HyC Adventures
The Poetics of Perception
Levity and Ludibundity

 

 

Levity and Ludibundity

 

By “levity” I mean both “lightness in mood, behavior, or word” and “lightness in weight” as the action of a counter-force that is the “opposite of gravity.”

 

I’ll coin a word—ludibundity, meaning the state, or the process, of  being full of play or light with levity. The lud- in this word derives from ludere, a Latin word meaning “to play.” When we are in such a ludic state, we can live up to, and liven up to, what we are as Homo ludens—creatures who play.

 

When levity and ludibundity co-arise, we are all lost in the funhouse. Absinthe-minded. On the path of playful samadhi.

 

Katsuki Sekida provides a good description of “playful samadhi” (戲三昧) in his book, Two Zen Classics, p. 30:

 

“Merry and playful samadhi. A merry and egoless activity of mind, such as that of an actor who, playing a part on stage, is freed from his own ego-centered thinking. In just this way, when a student of Zen fully realizes that there is no constant ego to which he can attach his notions of self and identity, the constrictions of egotistically motivated behavior and thinking are broken. Activity in this free frame of mind is called playful samadhi.”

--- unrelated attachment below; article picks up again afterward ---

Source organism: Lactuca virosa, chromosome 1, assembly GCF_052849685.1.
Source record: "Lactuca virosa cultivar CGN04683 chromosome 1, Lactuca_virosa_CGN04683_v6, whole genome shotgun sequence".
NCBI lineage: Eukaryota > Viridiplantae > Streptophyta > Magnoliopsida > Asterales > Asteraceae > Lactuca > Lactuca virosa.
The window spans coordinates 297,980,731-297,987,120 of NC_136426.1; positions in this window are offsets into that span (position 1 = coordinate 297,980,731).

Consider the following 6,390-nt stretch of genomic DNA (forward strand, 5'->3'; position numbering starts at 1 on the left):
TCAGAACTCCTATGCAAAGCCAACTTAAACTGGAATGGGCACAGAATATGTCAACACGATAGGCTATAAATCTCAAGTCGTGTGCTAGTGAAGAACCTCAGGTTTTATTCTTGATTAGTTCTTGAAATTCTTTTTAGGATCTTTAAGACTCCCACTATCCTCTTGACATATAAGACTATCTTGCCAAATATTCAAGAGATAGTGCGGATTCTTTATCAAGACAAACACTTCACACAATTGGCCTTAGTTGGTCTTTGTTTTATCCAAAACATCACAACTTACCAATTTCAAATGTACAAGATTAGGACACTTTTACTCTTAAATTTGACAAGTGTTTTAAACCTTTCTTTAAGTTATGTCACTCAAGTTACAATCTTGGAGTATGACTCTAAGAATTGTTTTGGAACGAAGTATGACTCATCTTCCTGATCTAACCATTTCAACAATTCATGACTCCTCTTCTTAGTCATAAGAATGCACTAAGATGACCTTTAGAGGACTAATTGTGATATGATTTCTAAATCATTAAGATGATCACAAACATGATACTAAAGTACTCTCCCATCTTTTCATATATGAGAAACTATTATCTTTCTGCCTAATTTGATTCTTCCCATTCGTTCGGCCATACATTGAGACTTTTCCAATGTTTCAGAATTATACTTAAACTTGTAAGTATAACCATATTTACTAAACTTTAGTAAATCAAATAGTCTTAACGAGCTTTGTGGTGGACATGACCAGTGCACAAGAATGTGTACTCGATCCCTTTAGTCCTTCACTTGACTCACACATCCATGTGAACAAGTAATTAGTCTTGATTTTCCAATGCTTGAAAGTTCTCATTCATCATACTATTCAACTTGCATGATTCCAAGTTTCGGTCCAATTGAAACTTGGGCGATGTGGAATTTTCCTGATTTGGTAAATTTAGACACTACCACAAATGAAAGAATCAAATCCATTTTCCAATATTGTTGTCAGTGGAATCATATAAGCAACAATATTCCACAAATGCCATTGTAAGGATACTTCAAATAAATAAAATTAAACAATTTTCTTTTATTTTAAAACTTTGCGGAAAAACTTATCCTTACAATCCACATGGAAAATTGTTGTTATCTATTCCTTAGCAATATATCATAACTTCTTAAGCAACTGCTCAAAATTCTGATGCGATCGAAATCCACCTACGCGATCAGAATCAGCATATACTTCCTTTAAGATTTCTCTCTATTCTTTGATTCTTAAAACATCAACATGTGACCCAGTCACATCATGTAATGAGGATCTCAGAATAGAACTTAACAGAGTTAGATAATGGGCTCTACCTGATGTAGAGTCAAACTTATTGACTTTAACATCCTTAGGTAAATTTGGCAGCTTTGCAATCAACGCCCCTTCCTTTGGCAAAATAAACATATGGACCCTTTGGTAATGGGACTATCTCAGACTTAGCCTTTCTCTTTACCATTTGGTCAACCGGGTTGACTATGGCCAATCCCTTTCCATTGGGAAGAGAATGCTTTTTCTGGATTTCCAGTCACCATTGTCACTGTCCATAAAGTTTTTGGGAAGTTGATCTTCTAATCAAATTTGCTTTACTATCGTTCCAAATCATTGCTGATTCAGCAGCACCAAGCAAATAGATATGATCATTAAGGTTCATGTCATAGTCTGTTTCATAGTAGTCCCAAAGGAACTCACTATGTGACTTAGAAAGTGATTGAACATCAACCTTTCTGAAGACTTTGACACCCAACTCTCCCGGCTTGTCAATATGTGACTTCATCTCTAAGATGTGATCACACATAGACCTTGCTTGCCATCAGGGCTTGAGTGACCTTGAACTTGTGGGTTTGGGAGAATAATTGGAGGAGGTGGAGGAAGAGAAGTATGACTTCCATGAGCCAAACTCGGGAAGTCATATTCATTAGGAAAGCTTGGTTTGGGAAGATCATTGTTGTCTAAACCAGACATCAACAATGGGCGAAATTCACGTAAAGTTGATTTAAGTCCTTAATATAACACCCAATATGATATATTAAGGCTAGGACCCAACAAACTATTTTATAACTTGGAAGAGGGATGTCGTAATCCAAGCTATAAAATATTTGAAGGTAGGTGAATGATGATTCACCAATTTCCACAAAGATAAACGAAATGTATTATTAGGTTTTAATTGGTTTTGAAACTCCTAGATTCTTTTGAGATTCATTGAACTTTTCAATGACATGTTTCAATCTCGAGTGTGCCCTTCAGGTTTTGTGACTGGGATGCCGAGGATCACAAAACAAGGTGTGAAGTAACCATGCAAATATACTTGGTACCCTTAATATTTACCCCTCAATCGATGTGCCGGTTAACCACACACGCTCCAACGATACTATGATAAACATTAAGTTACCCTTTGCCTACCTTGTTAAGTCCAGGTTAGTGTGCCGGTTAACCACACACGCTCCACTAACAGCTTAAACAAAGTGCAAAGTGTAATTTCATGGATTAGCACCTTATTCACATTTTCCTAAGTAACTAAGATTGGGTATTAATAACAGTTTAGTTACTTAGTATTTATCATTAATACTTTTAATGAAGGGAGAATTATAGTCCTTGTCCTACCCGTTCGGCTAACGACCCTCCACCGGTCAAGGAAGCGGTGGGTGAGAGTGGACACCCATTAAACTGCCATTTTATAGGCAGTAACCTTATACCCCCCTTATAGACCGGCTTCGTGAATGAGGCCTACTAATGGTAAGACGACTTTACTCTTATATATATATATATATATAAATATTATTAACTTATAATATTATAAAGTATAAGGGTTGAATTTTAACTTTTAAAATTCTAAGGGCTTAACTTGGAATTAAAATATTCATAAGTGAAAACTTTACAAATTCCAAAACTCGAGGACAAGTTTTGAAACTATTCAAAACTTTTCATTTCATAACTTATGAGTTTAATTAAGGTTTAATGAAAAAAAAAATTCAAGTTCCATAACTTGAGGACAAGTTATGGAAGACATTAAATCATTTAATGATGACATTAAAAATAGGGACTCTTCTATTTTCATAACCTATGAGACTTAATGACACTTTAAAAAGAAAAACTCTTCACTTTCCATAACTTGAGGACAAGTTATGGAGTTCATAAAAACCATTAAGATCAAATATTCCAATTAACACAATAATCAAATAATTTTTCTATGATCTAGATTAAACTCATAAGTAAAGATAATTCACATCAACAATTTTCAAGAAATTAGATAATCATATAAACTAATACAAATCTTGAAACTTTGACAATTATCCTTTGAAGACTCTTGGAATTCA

This, then, is the spirit that pervades the pieces in this section.

 

 

 

 

 
My Interview with René Magritte
Zen: Missouri Style
Butterfly Dream
T. S. Eliot and Stilton Cheese
Antic Ode
The Goddamn Particle
Hauntology or Ontology?
Quaddity
Tetragasms
Why Can't a Repub Be More Like a Dem?
The Unbearable Lightness of Being
Sublimity of Structure: The Bombardier Beetle
G.B. Shaw's Play Misalliance
Who Came First?
Wittgenstein's Dust of Snow
Chaim Yankel
Jocoserious Joyce
Jewish Wry
The Bunt
Down and Out with Millionaires
Magritte
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